A visa may be denied or delayed based on required security clearances. All nonimmigrant visa applicants are subject to security clearances as part of the process. The procedure requires consular officers to send the visa applicant's name to be checked against information in various security, law enforcement, and intelligence databases.
As an international student, you should be aware that each and every time you apply for a visa stamp at a U.S. Embassy or Consulate you could potentially face a security clearance. Most administrative processing is resolved within 60 days of the visa interview. Factor this extra time into your planned visa processing time if you believe you may belong to an affected group. Requests to expedite the security clearance process are rarely granted. Applicants may not inquire about the status of a security clearance until at least 60 days have passed since the date of the interview or the submission of supplemental documents, whichever is later.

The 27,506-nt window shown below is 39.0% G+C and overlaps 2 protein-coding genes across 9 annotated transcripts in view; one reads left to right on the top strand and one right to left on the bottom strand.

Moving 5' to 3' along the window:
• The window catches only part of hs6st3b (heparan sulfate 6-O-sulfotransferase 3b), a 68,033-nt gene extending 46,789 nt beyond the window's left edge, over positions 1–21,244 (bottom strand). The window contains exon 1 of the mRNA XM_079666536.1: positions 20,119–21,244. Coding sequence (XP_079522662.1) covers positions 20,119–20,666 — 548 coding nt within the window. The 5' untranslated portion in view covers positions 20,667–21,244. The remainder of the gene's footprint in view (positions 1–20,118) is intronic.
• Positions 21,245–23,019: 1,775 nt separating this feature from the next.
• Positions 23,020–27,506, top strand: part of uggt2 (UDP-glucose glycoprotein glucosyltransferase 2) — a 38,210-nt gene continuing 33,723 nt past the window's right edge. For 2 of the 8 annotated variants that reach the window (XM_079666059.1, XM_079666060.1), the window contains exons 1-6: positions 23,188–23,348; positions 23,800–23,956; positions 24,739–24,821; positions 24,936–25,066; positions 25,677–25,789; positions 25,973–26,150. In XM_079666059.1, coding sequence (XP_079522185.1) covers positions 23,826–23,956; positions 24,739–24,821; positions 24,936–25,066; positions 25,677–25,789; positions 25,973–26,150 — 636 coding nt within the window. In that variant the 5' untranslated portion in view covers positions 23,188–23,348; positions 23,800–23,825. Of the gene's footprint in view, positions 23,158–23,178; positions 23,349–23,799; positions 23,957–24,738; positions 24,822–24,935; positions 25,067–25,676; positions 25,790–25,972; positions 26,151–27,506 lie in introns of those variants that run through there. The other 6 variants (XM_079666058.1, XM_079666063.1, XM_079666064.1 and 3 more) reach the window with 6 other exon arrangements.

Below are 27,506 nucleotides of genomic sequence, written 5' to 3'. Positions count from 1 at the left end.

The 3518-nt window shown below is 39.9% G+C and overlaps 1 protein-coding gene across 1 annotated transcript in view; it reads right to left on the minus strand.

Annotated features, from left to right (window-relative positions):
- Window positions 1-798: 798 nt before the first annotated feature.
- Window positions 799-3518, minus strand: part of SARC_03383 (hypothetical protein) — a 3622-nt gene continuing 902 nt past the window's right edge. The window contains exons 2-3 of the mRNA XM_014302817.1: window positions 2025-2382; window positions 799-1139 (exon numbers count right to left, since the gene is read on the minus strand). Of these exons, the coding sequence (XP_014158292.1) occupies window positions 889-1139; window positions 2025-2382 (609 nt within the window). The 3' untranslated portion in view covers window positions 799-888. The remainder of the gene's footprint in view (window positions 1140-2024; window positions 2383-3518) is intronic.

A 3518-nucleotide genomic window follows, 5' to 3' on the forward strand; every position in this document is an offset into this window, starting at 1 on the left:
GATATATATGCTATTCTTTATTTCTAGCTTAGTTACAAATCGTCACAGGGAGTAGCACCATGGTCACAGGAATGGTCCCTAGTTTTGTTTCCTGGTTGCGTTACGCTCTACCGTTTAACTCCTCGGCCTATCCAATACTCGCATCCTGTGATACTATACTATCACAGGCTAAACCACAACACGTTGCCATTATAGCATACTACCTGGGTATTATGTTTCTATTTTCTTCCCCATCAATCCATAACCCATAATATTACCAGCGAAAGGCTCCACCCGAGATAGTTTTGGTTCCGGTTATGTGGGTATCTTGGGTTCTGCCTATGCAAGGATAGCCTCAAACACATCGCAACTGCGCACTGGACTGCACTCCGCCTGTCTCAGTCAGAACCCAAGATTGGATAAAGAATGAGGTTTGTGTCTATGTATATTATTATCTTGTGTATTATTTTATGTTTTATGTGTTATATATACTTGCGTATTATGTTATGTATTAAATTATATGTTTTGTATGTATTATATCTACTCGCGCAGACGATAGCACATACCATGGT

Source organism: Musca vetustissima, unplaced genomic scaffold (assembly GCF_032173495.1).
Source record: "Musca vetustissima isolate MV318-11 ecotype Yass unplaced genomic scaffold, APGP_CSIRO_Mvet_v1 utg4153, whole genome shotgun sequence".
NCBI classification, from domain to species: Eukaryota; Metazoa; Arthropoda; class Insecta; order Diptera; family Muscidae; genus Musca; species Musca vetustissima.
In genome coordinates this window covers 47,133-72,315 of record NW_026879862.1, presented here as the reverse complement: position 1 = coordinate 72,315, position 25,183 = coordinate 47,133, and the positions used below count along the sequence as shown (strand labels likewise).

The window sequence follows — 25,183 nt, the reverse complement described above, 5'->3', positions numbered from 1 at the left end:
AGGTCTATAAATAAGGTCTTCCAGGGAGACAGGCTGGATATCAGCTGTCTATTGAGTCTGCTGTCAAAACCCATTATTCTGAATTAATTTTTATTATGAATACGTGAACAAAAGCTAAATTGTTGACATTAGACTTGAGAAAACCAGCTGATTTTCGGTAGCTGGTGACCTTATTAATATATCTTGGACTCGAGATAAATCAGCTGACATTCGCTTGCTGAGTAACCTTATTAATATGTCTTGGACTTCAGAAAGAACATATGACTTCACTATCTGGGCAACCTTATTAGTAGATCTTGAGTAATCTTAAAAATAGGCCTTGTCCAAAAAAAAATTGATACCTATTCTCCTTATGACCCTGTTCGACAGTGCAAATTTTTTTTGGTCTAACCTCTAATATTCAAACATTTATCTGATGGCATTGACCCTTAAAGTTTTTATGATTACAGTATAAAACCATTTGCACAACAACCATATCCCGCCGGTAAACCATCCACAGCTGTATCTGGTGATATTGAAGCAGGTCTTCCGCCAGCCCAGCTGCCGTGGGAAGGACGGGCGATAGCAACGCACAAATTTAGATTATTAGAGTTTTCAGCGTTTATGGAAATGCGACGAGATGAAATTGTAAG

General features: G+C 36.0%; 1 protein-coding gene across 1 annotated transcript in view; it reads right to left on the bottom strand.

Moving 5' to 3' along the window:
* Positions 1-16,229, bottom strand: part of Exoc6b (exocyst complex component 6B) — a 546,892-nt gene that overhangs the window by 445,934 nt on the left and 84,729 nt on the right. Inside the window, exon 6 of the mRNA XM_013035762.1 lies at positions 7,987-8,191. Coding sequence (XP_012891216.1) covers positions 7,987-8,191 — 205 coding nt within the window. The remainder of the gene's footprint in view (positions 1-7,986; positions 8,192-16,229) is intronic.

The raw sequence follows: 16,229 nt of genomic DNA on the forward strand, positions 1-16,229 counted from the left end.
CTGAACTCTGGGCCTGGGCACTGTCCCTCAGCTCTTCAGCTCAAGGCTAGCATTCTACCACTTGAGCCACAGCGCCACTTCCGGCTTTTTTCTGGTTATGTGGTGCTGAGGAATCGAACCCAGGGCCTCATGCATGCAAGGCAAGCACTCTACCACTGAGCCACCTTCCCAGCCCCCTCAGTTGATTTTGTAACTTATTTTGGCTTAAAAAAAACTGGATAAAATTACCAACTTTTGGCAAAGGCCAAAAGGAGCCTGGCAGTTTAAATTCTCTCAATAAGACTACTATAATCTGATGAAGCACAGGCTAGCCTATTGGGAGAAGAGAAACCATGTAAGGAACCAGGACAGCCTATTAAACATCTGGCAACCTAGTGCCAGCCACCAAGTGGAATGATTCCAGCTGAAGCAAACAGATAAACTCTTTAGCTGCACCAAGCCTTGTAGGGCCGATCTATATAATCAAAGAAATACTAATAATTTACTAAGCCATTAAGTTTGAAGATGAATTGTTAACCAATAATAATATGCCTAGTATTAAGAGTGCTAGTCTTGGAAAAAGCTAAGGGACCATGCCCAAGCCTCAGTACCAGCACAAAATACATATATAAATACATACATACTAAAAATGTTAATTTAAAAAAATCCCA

There are four common checks:
Condor - security check based on country of birth, citizenship, or permanent residency in a country that is known as a state sponsor of terrorism.
Mantis - security based on fields of study that appears on the Critical Fields List of the Department of State’s Technology Alert List.
Donkey - clearance based on a name match for non-criminal issues, generally because someone has a common name.
National Crime Information Center (NCIC) - clearance is based on a name for potential criminal issues such as a name on a terrorism watch list.
It is important to note that you will not be notified about the type of security check you must undergo; consular officers routinely refer to security clearance delays simply as “administrative processing.” For more information, please see this Department of State page on Administrative Processing Information.